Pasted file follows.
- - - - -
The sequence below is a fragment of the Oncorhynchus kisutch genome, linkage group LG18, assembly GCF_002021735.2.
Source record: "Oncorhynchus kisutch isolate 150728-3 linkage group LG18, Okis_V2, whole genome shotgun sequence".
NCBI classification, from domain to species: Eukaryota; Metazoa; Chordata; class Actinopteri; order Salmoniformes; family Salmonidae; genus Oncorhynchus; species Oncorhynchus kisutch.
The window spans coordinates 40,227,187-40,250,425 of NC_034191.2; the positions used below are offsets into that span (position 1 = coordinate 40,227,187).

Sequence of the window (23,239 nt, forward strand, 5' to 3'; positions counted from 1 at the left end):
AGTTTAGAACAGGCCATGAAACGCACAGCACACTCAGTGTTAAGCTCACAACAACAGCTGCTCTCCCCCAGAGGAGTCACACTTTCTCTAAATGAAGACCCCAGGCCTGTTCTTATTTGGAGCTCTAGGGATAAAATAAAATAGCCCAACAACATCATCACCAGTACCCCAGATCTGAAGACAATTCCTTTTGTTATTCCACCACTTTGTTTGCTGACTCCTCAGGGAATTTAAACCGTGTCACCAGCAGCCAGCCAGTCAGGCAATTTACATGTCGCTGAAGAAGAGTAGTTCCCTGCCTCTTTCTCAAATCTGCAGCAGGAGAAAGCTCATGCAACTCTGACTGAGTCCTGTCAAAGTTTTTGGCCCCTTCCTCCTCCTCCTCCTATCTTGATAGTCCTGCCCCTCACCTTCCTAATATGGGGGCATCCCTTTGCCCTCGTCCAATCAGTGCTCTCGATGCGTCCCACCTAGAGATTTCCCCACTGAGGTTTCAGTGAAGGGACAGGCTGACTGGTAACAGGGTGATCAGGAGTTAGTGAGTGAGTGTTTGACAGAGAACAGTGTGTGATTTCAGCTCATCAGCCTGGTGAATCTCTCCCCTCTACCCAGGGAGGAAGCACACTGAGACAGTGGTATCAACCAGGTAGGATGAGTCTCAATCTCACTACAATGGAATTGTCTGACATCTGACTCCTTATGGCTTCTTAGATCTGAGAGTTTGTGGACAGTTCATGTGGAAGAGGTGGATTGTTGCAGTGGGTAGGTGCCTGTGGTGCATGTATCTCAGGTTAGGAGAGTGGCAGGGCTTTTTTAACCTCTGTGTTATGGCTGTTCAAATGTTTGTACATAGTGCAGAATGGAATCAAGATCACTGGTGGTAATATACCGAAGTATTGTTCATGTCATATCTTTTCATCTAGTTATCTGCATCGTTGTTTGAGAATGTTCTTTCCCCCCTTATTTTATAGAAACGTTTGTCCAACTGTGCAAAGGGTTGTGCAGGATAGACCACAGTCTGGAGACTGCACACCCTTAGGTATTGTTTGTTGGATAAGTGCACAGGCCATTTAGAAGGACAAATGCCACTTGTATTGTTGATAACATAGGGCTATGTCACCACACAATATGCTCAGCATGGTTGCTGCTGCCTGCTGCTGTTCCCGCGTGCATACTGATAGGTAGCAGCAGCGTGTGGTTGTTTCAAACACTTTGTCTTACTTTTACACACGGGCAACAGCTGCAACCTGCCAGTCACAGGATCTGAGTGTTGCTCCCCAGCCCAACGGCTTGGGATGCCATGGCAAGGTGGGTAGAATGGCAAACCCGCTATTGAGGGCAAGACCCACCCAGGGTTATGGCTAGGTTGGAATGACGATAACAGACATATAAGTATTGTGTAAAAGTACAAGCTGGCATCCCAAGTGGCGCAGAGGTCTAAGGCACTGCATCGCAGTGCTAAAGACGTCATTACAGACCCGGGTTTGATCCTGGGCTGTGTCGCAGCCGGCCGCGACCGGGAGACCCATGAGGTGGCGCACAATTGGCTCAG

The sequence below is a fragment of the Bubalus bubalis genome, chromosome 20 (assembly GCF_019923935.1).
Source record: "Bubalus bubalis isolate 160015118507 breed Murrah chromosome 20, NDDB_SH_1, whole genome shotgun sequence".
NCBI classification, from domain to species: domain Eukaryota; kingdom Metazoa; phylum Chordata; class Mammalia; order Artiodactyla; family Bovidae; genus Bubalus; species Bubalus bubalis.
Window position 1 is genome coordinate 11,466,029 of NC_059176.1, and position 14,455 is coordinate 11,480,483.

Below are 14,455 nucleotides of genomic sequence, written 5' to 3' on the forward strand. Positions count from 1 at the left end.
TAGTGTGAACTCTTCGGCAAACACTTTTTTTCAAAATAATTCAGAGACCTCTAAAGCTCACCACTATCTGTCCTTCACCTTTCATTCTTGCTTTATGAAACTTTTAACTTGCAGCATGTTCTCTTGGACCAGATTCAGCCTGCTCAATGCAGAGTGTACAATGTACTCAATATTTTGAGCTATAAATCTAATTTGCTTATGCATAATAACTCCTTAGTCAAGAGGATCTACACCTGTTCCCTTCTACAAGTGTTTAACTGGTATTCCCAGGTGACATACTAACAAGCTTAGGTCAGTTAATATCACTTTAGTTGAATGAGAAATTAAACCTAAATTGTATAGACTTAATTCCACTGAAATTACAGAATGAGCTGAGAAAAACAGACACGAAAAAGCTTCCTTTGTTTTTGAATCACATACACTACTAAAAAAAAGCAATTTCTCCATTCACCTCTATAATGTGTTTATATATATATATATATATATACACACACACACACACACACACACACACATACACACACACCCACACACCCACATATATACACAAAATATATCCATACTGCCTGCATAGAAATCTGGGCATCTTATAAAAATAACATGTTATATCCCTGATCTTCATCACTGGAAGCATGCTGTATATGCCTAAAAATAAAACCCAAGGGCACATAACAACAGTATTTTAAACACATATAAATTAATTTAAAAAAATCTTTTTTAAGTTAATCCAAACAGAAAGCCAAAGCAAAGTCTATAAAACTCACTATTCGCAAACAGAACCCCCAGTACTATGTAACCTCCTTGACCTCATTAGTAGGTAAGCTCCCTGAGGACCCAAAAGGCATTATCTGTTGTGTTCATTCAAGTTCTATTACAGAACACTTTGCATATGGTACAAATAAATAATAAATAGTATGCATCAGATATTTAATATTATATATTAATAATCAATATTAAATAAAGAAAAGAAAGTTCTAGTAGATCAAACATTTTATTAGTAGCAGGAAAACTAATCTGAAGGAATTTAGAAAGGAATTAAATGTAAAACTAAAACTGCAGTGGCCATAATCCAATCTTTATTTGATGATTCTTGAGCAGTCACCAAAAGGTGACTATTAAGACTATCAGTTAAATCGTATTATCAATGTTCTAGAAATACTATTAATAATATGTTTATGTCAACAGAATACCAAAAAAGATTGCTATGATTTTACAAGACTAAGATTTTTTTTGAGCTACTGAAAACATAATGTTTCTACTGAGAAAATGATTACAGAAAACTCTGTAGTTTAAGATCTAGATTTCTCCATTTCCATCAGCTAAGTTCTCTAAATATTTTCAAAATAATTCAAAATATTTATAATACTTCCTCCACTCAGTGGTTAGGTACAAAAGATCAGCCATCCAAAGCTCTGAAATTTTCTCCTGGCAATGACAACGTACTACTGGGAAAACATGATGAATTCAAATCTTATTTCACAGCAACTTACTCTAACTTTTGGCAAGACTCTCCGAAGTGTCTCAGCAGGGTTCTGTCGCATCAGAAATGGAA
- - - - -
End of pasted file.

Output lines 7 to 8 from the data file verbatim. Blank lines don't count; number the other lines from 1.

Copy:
The sequence below is a fragment of the Bubalus bubalis genome, chromosome 20 (assembly GCF_019923935.1).
Source record: "Bubalus bubalis isolate 160015118507 breed Murrah chromosome 20, NDDB_SH_1, whole genome shotgun sequence".